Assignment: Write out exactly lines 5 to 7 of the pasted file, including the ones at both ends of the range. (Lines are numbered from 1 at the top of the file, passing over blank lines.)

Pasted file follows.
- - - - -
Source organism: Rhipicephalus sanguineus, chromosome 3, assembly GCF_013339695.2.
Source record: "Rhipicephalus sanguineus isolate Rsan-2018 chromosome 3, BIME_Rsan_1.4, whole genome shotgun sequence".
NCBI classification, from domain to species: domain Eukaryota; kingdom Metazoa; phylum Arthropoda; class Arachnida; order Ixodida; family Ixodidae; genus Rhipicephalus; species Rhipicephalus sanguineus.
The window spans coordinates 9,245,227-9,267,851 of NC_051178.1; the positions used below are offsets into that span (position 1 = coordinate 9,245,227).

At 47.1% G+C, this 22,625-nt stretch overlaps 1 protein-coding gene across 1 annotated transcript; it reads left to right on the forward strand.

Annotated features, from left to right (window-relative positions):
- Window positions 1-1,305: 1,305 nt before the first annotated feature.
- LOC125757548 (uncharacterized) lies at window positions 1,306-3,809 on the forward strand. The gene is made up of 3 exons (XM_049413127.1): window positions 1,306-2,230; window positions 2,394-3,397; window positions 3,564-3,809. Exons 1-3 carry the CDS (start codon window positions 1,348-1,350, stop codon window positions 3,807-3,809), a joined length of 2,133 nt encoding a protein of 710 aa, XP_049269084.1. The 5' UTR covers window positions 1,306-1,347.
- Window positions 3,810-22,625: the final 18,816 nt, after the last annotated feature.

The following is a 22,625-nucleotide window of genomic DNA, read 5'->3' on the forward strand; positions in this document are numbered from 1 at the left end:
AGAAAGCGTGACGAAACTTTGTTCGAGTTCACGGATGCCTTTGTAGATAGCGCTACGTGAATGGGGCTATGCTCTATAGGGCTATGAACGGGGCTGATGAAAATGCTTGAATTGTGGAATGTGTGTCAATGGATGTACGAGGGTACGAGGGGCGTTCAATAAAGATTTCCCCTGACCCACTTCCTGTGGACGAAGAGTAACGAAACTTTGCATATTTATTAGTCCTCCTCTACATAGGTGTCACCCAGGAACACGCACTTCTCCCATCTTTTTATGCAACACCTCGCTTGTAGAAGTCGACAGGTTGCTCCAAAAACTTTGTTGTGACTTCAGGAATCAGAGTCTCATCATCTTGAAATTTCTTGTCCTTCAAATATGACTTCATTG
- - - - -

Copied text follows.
At 47.1% G+C, this 22,625-nt stretch overlaps 1 protein-coding gene across 1 annotated transcript; it reads left to right on the forward strand.

Annotated features, from left to right (window-relative positions):
- Window positions 1-1,305: 1,305 nt before the first annotated feature.